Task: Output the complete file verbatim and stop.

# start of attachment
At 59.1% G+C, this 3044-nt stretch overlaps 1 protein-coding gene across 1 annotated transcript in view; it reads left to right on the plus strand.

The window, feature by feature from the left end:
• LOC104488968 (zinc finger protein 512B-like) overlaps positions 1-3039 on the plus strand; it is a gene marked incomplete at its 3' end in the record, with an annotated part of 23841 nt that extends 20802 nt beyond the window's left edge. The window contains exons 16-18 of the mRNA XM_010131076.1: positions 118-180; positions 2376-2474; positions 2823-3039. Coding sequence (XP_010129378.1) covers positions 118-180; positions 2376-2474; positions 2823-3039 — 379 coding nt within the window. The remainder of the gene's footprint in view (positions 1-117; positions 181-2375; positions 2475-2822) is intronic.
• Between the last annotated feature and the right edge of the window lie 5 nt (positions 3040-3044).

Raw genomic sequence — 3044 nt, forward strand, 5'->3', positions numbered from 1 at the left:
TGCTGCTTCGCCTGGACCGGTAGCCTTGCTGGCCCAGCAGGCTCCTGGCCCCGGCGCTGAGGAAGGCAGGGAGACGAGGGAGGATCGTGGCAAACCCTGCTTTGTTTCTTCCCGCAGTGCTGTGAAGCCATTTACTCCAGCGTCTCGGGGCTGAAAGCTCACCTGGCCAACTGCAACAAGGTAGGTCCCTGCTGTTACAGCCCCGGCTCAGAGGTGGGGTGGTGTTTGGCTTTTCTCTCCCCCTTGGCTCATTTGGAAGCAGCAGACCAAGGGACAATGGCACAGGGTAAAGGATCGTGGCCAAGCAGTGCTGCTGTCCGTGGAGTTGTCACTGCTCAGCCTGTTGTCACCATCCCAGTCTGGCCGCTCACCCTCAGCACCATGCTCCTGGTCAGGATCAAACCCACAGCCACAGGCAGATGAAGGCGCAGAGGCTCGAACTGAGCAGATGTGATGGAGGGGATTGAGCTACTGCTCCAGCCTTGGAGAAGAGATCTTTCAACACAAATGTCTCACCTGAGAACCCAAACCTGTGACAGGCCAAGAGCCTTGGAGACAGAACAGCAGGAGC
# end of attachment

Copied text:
At 59.1% G+C, this 3044-nt stretch overlaps 1 protein-coding gene across 1 annotated transcript in view; it reads left to right on the plus strand.

The window, feature by feature from the left end:
• LOC104488968 (zinc finger protein 512B-like) overlaps positions 1-3039 on the plus strand; it is a gene marked incomplete at its 3' end in the record, with an annotated part of 23841 nt that extends 20802 nt beyond the window's left edge. The window contains exons 16-18 of the mRNA XM_010131076.1: positions 118-180; positions 2376-2474; positions 2823-3039. Coding sequence (XP_010129378.1) covers positions 118-180; positions 2376-2474; positions 2823-3039 — 379 coding nt within the window. The remainder of the gene's footprint in view (positions 1-117; positions 181-2375; positions 2475-2822) is intronic.
• Between the last annotated feature and the right edge of the window lie 5 nt (positions 3040-3044).

Raw genomic sequence — 3044 nt, forward strand, 5'->3', positions numbered from 1 at the left:
TGCTGCTTCGCCTGGACCGGTAGCCTTGCTGGCCCAGCAGGCTCCTGGCCCCGGCGCTGAGGAAGGCAGGGAGACGAGGGAGGATCGTGGCAAACCCTGCTTTGTTTCTTCCCGCAGTGCTGTGAAGCCATTTACTCCAGCGTCTCGGGGCTGAAAGCTCACCTGGCCAACTGCAACAAGGTAGGTCCCTGCTGTTACAGCCCCGGCTCAGAGGTGGGGTGGTGTTTGGCTTTTCTCTCCCCCTTGGCTCATTTGGAAGCAGCAGACCAAGGGACAATGGCACAGGGTAAAGGATCGTGGCCAAGCAGTGCTGCTGTCCGTGGAGTTGTCACTGCTCAGCCTGTTGTCACCATCCCAGTCTGGCCGCTCACCCTCAGCACCATGCTCCTGGTCAGGATCAAACCCACAGCCACAGGCAGATGAAGGCGCAGAGGCTCGAACTGAGCAGATGTGATGGAGGGGATTGAGCTACTGCTCCAGCCTTGGAGAAGAGATCTTTCAACACAAATGTCTCACCTGAGAACCCAAACCTGTGACAGGCCAAGAGCCTTGGAGACAGAACAGCAGGAGC